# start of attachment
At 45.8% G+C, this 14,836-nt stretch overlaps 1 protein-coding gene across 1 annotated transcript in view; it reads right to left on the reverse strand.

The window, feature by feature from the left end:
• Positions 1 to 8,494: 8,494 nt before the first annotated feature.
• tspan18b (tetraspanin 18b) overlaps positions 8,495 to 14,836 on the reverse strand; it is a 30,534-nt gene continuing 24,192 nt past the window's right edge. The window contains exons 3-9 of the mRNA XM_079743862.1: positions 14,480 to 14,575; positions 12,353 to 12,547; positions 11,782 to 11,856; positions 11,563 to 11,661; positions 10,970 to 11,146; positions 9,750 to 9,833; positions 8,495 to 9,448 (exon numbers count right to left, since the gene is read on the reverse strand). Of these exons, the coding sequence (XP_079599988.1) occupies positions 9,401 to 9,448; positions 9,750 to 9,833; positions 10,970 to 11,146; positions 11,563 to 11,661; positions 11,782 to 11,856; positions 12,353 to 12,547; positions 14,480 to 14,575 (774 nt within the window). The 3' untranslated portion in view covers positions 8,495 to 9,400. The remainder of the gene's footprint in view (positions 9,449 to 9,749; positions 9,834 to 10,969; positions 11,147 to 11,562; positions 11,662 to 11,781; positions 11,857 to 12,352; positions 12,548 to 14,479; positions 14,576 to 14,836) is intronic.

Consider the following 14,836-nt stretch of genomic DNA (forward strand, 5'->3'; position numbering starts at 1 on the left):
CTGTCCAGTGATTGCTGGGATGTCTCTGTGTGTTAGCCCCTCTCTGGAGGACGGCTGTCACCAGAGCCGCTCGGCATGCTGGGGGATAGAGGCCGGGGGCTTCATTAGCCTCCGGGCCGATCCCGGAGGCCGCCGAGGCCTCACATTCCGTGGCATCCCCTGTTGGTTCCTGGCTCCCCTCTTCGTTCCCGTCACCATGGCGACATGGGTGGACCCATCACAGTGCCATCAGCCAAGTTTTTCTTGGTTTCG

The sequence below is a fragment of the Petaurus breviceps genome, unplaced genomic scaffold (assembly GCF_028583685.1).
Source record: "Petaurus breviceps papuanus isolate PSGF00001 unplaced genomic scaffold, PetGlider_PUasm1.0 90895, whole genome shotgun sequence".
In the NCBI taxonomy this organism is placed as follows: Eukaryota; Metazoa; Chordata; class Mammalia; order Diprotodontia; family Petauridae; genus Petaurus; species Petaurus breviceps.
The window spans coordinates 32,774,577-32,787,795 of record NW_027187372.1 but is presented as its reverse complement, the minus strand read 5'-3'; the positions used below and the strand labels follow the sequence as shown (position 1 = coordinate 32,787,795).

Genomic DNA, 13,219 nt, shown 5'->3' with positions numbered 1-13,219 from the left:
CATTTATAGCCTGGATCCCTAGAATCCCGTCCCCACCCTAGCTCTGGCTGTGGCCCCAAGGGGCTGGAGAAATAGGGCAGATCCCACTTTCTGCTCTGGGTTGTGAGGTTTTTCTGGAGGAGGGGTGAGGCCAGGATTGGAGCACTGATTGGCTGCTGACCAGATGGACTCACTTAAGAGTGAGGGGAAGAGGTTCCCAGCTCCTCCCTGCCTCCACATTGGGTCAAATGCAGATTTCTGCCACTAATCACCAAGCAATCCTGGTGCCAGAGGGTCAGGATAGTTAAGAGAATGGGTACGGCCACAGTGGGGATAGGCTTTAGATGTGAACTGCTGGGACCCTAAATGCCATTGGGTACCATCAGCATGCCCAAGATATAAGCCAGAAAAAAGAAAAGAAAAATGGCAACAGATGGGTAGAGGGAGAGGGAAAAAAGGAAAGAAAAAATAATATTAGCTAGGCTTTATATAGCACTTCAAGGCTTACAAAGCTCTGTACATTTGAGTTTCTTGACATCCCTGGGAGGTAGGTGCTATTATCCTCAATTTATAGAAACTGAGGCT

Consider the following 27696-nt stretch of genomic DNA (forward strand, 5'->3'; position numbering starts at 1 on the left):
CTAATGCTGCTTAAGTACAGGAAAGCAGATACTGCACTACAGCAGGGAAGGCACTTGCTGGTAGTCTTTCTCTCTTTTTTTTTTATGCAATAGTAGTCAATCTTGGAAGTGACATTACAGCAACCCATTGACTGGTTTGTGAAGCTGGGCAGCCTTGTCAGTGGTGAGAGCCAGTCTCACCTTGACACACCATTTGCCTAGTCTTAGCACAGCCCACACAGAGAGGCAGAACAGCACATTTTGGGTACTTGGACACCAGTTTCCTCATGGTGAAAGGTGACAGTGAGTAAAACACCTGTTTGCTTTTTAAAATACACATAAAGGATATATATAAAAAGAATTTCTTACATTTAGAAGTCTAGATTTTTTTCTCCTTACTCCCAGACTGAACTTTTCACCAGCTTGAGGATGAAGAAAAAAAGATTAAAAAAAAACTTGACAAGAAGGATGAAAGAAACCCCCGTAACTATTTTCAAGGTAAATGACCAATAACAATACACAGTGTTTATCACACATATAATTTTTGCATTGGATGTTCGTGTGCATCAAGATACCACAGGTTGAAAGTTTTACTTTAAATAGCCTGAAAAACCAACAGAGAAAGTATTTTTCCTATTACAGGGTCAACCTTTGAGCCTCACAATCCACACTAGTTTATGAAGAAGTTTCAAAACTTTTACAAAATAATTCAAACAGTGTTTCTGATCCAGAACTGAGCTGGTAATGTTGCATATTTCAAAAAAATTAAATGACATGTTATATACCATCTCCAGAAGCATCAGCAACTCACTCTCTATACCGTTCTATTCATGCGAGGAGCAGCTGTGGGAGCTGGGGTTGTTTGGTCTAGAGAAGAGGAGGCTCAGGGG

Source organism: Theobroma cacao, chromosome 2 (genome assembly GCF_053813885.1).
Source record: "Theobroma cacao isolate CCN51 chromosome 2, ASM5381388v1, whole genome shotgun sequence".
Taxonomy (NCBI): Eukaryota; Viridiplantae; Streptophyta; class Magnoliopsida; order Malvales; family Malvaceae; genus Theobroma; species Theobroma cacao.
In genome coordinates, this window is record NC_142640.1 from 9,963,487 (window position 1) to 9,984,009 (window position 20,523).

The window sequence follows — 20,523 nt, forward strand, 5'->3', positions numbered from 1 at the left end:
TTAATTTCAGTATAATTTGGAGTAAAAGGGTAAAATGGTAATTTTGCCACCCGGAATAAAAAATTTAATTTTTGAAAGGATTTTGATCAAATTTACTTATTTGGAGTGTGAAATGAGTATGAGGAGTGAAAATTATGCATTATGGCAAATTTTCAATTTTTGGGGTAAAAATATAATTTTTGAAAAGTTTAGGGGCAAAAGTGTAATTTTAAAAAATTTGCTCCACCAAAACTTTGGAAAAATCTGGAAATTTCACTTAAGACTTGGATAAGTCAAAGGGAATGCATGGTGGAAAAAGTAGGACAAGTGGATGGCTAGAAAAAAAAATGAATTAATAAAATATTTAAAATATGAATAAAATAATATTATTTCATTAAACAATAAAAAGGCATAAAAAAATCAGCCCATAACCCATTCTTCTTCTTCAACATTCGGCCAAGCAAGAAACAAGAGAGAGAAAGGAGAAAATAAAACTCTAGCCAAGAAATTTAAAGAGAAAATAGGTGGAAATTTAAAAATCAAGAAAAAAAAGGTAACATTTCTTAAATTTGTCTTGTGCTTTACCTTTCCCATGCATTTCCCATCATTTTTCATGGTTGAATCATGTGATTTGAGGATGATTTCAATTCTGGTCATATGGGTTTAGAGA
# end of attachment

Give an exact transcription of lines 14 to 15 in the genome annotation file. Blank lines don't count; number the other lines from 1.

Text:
CTAATGCTGCTTAAGTACAGGAAAGCAGATACTGCACTACAGCAGGGAAGGCACTTGCTGGTAGTCTTTCTCTCTTTTTTTTTTATGCAATAGTAGTCAATCTTGGAAGTGACATTACAGCAACCCATTGACTGGTTTGTGAAGCTGGGCAGCCTTGTCAGTGGTGAGAGCCAGTCTCACCTTGACACACCATTTGCCTAGTCTTAGCACAGCCCACACAGAGAGGCAGAACAGCACATTTTGGGTACTTGGACACCAGTTTCCTCATGGTGAAAGGTGACAGTGAGTAAAACACCTGTTTGCTTTTTAAAATACACATAAAGGATATATATAAAAAGAATTTCTTACATTTAGAAGTCTAGATTTTTTTCTCCTTACTCCCAGACTGAACTTTTCACCAGCTTGAGGATGAAGAAAAAAAGATTAAAAAAAAACTTGACAAGAAGGATGAAAGAAACCCCCGTAACTATTTTCAAGGTAAATGACCAATAACAATACACAGTGTTTATCACACATATAATTTTTGCATTGGATGTTCGTGTGCATCAAGATACCACAGGTTGAAAGTTTTACTTTAAATAGCCTGAAAAACCAACAGAGAAAGTATTTTTCCTATTACAGGGTCAACCTTTGAGCCTCACAATCCACACTAGTTTATGAAGAAGTTTCAAAACTTTTACAAAATAATTCAAACAGTGTTTCTGATCCAGAACTGAGCTGGTAATGTTGCATATTTCAAAAAAATTAAATGACATGTTATATACCATCTCCAGAAGCATCAGCAACTCACTCTCTATACCGTTCTATTCATGCGAGGAGCAGCTGTGGGAGCTGGGGTTGTTTGGTCTAGAGAAGAGGAGGCTCAGGGG

Source organism: Theobroma cacao, chromosome 2 (genome assembly GCF_053813885.1).